The Ins and Outs of Bond Yield

Step 2: Why Are There Different Bond Yields?

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When you buy an individual bond, you derive income from three different sources:

  • Simple interest,
  • Interest on interest, and
  • Return of principal at maturity, or proceeds from the sale of the bond at an earlier date.

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Simple interest consists of the bond's coupons, which are usually paid twice a year. Let us say you invest $10,000 in a four-year bond, paying 8% a year, semiannually. In return, you will receive two coupon (or interest) payments of $400 each, at six-month intervals every year. If you hold the bond until it matures, you will receive eight coupons that total $3,200. Those eight coupons are the simple interest.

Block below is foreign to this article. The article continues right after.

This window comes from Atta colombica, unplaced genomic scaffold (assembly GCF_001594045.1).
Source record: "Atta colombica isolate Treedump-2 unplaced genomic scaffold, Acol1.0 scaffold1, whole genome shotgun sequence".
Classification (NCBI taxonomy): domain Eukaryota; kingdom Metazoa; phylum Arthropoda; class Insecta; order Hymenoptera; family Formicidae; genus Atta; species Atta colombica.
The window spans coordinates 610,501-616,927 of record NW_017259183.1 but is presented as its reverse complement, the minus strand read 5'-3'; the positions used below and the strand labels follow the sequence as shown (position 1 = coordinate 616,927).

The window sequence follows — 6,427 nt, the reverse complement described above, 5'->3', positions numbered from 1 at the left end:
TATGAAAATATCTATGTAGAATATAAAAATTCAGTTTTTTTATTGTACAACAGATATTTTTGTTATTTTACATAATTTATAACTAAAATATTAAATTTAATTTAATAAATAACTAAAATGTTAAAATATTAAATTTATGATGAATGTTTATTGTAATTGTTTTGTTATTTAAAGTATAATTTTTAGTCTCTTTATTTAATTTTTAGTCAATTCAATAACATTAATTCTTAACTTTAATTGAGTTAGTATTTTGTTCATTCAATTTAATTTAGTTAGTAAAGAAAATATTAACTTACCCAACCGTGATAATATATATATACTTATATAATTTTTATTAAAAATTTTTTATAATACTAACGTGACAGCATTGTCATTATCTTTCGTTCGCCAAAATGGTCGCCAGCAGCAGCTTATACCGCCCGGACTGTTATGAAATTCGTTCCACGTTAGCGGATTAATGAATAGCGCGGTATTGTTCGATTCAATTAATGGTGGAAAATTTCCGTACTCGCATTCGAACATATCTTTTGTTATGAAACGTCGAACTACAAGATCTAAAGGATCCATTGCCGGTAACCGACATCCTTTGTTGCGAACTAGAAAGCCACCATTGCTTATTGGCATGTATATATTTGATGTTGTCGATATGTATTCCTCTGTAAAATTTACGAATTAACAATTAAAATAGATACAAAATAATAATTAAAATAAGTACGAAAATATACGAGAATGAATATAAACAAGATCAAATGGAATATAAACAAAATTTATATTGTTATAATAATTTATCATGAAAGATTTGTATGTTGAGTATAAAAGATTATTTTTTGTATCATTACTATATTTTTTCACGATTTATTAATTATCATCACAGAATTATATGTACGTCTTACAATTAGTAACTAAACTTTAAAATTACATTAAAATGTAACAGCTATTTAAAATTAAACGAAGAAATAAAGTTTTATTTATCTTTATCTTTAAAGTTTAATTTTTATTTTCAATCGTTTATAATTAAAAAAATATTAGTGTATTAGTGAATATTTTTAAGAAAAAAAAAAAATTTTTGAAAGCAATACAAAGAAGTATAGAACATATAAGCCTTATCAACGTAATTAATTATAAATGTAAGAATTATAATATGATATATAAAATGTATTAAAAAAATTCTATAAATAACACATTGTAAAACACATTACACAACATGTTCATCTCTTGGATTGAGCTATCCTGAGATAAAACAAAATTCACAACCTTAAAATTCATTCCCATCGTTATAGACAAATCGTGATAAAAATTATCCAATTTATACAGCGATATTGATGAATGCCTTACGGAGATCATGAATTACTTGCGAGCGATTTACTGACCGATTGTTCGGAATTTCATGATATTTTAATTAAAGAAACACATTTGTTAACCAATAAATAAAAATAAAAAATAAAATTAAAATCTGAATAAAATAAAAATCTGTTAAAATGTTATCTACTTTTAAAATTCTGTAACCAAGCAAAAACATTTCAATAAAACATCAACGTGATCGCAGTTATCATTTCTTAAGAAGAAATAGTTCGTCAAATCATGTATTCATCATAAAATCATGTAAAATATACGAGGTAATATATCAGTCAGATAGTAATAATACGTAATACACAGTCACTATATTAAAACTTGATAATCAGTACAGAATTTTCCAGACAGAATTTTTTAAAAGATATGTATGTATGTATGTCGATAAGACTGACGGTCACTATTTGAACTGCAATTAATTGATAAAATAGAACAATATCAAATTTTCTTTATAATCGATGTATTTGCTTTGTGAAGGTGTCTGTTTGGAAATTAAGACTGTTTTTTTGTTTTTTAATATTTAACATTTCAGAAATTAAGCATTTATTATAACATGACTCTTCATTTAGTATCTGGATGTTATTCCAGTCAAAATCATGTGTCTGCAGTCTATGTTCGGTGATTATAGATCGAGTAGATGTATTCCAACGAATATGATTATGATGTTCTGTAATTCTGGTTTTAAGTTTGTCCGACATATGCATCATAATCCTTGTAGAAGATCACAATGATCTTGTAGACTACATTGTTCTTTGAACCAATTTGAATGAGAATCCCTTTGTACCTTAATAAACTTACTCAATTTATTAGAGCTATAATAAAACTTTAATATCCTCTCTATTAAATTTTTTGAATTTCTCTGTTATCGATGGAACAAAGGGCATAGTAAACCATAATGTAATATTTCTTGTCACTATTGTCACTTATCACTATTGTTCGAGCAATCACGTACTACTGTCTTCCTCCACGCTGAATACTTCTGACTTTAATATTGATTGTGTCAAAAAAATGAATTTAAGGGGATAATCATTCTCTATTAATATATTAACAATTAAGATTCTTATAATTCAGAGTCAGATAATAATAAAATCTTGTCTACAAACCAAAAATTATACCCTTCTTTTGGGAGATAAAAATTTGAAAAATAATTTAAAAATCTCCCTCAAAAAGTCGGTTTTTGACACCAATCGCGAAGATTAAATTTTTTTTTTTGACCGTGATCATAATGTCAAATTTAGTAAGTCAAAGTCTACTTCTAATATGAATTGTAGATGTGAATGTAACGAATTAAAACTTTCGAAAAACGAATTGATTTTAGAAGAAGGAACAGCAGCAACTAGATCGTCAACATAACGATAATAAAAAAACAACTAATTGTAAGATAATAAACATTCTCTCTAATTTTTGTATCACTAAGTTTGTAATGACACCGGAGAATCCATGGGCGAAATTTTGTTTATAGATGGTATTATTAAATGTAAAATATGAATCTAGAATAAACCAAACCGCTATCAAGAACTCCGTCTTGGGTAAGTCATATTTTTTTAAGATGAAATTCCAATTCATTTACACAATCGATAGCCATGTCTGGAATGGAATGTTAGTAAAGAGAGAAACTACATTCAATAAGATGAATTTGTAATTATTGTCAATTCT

If the coupon payments are spent, only the simple interest is earned. But if the coupons are reinvested, they produce additional interest; subsequently, if those earnings are reinvested, you earn interest on that interest, and so on. That entire income stream is called, logically enough, interest-on-interest, or compounded interest. Both interest income, and interest-on-interest, in different combinations, lie behind the different meanings of yield.

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